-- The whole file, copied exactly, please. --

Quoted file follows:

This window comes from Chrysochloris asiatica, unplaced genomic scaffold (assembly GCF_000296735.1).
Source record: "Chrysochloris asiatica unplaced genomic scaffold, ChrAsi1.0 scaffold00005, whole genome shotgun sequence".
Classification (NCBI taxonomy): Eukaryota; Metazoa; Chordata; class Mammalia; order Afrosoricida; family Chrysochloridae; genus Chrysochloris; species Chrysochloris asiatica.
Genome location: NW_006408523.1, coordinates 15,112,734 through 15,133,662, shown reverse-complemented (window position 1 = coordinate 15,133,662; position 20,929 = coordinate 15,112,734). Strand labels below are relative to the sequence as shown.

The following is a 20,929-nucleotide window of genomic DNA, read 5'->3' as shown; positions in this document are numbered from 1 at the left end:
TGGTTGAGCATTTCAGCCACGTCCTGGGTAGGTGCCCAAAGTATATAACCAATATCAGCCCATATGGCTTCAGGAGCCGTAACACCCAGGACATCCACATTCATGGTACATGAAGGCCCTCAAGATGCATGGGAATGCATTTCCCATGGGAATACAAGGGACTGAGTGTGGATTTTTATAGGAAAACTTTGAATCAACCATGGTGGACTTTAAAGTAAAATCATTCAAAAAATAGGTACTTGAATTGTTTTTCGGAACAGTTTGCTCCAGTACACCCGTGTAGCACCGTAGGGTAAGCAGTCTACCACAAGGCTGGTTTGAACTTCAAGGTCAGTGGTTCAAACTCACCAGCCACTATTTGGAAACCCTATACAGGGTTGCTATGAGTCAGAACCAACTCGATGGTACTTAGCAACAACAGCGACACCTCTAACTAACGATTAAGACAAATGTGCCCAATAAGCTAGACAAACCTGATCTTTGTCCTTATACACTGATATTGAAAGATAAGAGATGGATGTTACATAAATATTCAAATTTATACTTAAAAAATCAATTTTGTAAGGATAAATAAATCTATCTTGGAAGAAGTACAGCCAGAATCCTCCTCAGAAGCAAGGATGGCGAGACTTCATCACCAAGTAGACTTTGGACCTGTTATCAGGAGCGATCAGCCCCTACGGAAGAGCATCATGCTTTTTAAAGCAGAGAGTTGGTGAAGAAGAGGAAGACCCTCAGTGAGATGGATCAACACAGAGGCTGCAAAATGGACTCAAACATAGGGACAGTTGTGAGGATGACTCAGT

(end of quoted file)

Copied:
This window comes from Chrysochloris asiatica, unplaced genomic scaffold (assembly GCF_000296735.1).
Source record: "Chrysochloris asiatica unplaced genomic scaffold, ChrAsi1.0 scaffold00005, whole genome shotgun sequence".
Classification (NCBI taxonomy): Eukaryota; Metazoa; Chordata; class Mammalia; order Afrosoricida; family Chrysochloridae; genus Chrysochloris; species Chrysochloris asiatica.
Genome location: NW_006408523.1, coordinates 15,112,734 through 15,133,662, shown reverse-complemented (window position 1 = coordinate 15,133,662; position 20,929 = coordinate 15,112,734). Strand labels below are relative to the sequence as shown.

The following is a 20,929-nucleotide window of genomic DNA, read 5'->3' as shown; positions in this document are numbered from 1 at the left end:
TGGTTGAGCATTTCAGCCACGTCCTGGGTAGGTGCCCAAAGTATATAACCAATATCAGCCCATATGGCTTCAGGAGCCGTAACACCCAGGACATCCACATTCATGGTACATGAAGGCCCTCAAGATGCATGGGAATGCATTTCCCATGGGAATACAAGGGACTGAGTGTGGATTTTTATAGGAAAACTTTGAATCAACCATGGTGGACTTTAAAGTAAAATCATTCAAAAAATAGGTACTTGAATTGTTTTTCGGAACAGTTTGCTCCAGTACACCCGTGTAGCACCGTAGGGTAAGCAGTCTACCACAAGGCTGGTTTGAACTTCAAGGTCAGTGGTTCAAACTCACCAGCCACTATTTGGAAACCCTATACAGGGTTGCTATGAGTCAGAACCAACTCGATGGTACTTAGCAACAACAGCGACACCTCTAACTAACGATTAAGACAAATGTGCCCAATAAGCTAGACAAACCTGATCTTTGTCCTTATACACTGATATTGAAAGATAAGAGATGGATGTTACATAAATATTCAAATTTATACTTAAAAAATCAATTTTGTAAGGATAAATAAATCTATCTTGGAAGAAGTACAGCCAGAATCCTCCTCAGAAGCAAGGATGGCGAGACTTCATCACCAAGTAGACTTTGGACCTGTTATCAGGAGCGATCAGCCCCTACGGAAGAGCATCATGCTTTTTAAAGCAGAGAGTTGGTGAAGAAGAGGAAGACCCTCAGTGAGATGGATCAACACAGAGGCTGCAAAATGGACTCAAACATAGGGACAGTTGTGAGGATGACTCAGT